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Grainger - The Merry King

Discussion in 'Works in Progress' started by techneut, Jun 23, 2013.

  1. techneut

    techneut Active Member Piano Society Artist

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    I'm posting this here because I still have some technical issues with this lovely folk-song transcription by Percy Grainger. Despite its apparent simplicity and moderate tempo this is a fiercely difficult piece full of wide stretches, leaps and unusual chords. I can't ever hope to attain Hamelin's smoothness and expression, he makes it sound so easy.... Some feedback on the interpretation would be welcome.
     
  2. hreichgott

    hreichgott New Member

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    Hi Chris,

    You play this beautifully. You've captured the Irish folk style nicely. The balance, sound and voicing are lovely in the technically simpler sections. As things get more difficult the melody occasionally gets lost and the other material esp. the large chords become a bit clanging. Either make the chords softer or give the melody some real oomph like a trumpet line along the top of a brass band sound. (Not that I blame you for having more trouble in the more difficult sections!!)

    Maybe it would help in the difficult parts to practice the melody alone -- even if it is not technically difficult at all -- to get the desired sound, pacing, and expression in your ear, and then also practice everything except the melody, and then put them together. If you aren't doing this already.

    Looking forward to the final result!
    Heather
     
  3. jlr43

    jlr43 Member Piano Society Artist

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    I'd seen clips of Grainger the pianist but had never really listened to one of his piano pieces. This one is certainly an idyllic and charming Old-World sort of tune, and I think you have a nice feel for its rhythmic ebbs and flows.

    My primary overall suggestion would be that you listen more clearly for the pedal changes, which are a bit muddy in places. No doubt that's difficult with the frequent harmonic modulations, but in some cases the foot has to keep pace with the fingers :p There also seemed like some hesitation and uncertainty at certain points (e.g., between 0:36 and 0:41) and a few other passages where the rhythm seemed ambiguous and I was having trouble following the general pulse (two overall passages I noted were between 2:00 and 2:30 and 3:25 and 3:55). Could just be that the second half needs to be a bit more confident in terms of the rolls and stretches.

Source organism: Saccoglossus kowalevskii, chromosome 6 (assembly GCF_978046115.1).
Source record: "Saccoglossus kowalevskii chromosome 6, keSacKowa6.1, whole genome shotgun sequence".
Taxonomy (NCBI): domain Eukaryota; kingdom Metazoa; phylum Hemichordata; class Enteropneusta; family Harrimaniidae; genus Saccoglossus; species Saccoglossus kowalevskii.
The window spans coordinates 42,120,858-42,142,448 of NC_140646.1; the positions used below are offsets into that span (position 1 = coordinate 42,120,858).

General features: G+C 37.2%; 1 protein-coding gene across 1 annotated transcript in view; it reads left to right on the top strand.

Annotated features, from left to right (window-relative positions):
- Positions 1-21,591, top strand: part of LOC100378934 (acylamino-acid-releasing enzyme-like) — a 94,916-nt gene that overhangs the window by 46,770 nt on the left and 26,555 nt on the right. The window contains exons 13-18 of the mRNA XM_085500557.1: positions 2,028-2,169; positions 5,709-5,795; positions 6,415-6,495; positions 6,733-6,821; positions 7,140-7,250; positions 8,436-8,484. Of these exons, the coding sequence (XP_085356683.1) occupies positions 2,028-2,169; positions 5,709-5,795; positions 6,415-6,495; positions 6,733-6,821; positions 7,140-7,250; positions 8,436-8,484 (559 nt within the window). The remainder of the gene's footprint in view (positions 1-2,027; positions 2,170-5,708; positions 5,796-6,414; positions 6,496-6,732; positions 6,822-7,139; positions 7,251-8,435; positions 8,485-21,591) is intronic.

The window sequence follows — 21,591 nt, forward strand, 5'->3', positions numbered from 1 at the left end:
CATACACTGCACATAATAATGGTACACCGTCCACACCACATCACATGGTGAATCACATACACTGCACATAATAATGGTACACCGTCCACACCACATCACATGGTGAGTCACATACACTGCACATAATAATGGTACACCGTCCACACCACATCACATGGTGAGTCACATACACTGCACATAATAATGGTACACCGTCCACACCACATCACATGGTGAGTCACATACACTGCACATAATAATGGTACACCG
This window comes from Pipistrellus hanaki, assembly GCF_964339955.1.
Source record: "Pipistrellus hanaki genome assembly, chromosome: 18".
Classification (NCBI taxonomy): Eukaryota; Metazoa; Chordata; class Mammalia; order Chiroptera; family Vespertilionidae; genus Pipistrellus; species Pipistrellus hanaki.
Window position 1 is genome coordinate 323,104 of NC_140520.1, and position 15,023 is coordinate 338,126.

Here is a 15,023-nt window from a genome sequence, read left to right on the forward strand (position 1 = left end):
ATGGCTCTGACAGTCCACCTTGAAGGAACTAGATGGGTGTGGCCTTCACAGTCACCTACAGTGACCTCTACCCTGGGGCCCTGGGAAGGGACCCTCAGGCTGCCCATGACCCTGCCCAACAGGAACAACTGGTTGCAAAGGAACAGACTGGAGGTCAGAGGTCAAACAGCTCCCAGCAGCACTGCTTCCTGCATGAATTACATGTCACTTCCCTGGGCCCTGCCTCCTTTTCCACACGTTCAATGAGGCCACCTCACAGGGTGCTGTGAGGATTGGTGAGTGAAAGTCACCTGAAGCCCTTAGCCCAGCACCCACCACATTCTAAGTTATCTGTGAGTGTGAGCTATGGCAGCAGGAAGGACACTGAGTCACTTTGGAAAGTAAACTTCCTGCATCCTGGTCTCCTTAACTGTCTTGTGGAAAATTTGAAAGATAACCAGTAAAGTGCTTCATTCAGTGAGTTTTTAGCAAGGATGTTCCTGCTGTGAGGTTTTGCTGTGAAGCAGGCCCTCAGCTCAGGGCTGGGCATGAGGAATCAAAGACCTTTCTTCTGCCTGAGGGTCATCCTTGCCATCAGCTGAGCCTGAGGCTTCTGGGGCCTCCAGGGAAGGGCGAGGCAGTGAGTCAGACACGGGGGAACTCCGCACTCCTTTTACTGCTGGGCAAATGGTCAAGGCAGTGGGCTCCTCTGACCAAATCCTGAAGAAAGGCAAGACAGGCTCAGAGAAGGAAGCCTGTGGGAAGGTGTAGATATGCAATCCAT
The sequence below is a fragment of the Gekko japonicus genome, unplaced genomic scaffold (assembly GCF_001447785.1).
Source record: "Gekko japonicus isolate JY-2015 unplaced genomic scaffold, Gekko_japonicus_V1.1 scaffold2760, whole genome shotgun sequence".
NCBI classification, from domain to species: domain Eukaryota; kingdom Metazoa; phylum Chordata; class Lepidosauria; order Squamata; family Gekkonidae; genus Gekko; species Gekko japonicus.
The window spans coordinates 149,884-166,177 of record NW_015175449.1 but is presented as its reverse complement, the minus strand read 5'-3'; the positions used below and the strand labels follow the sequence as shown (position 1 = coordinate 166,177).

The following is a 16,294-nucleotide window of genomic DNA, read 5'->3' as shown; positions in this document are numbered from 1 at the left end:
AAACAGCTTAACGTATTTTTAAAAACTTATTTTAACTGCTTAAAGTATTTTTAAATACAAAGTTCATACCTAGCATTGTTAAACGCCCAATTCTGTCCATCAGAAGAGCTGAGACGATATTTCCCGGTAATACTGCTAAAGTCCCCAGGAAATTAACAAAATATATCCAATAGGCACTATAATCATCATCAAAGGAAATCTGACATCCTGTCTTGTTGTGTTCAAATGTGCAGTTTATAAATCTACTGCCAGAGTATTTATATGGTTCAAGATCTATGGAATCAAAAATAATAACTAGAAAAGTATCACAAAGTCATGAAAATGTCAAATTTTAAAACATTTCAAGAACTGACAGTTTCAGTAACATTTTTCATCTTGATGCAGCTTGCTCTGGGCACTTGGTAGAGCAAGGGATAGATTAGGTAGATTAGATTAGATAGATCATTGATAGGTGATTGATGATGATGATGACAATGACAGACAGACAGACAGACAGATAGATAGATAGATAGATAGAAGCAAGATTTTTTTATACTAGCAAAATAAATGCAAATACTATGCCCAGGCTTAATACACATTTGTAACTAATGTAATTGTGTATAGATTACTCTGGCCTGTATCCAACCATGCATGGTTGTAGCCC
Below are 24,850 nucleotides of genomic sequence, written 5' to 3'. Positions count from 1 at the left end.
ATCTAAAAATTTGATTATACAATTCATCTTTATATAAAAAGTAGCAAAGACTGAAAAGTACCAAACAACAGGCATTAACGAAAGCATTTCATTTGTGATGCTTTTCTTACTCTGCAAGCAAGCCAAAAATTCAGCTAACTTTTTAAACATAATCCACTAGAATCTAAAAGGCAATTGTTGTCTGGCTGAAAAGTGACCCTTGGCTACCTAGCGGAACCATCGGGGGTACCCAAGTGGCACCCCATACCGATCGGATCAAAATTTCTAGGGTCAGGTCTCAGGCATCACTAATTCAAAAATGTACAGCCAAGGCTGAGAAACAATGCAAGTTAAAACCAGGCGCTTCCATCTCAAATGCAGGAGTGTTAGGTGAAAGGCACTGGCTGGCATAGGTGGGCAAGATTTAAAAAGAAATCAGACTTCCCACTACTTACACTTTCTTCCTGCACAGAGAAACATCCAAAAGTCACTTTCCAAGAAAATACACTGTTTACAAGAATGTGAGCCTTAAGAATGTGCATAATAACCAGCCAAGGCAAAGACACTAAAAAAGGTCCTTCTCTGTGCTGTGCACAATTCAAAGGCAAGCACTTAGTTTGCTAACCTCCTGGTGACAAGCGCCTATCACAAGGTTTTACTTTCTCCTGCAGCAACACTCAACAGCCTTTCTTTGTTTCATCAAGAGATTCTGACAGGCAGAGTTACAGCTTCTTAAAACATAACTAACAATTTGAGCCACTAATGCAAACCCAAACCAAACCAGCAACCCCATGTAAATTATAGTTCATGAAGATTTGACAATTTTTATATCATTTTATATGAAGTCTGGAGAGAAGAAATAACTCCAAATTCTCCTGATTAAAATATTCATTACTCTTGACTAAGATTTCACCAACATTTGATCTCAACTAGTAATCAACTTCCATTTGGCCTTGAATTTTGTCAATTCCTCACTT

None of this is serious, though, just suggestions for polish. I enjoyed listening.

    Joe
     
  4. techneut

    techneut Active Member Piano Society Artist

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    Thanks Heather and Joe. Good points from both of you. I have quite some work to do in terms of sustaining the melody and getting more comfortable with the hellish LH writing.

    BTW this is not an Irish tune, I think. Grainger penned it in Wimbledon (London) after the singing of one Alfred Hunt. He collected folk material in the same manner as Bartok and Kodaly.
     
  5. andrew

    andrew Member Piano Society Artist

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    It already sounds pretty good. Going purely by ear, there are a few parts where there might be some rhythmic instability: in addition to what Joe mentioned, the section from 1.19 sounds a bit awkward: I'm not sure whether the broken chords are taking too long or what. Unless it's precisely and specifically notated, with such things there's always the question of whether you start breaking the chord on the beat, or finish breaking it on the beat. Anyway it's a good start with a nice piano tone and character, full of promise!
     
  6. techneut

    techneut Active Member Piano Society Artist

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    Thanks Andrew. Seems I may be on the right track here. As for the 'rhythmic instability' (a point also raised by Joe) it's worth nothing that this score is littered with Graingeresque tempo directives like ' linger slightly', 'very lingeringly', 'slow off lots', 'slow off hugely', 'slacken slightly', 'very wayward in time' etc. And yes, some spots still sound awkward, especially those with huge stretches. On page 2 it says N.B. Players with small hands may leave out the second verse. Alas, I have no small hands :(
     
  7. pianoman342

    pianoman342 Member Piano Society Artist

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    Interesting piece, never heard it before. It has a nice main theme and I think you hand it well. It seems like one of those piece calling for grand flourishes. Maybe these type of pieces should be played over-the-top, but, at the same time my old music teacher told me about that--you shouldn't give away everything at the beginning of the piece, like any story there should be a climax somewhere after 1/2 way. Sounds like in this piece that's at 3:47! Nice to here some new music. Heard you are on vacation with Andreas, this isn't the first time though, nice that is becoming a regular thing! so I look forward to hearing some duet music from you two 8)
     
  8. techneut

    techneut Active Member Piano Society Artist

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    Thanks Riley. Grainger was a larger-than life character and his music does often call for grand gestures. No so much here, although the climax could and should be played more assuredly and flamboyantly than here.

    Haha no, I am not on vacation with Andreas. But he'll visit me in two weeks for a day of 4-hand recording. And perhaps I'll join him for a day of surfing at
    their beach-side camping.
     

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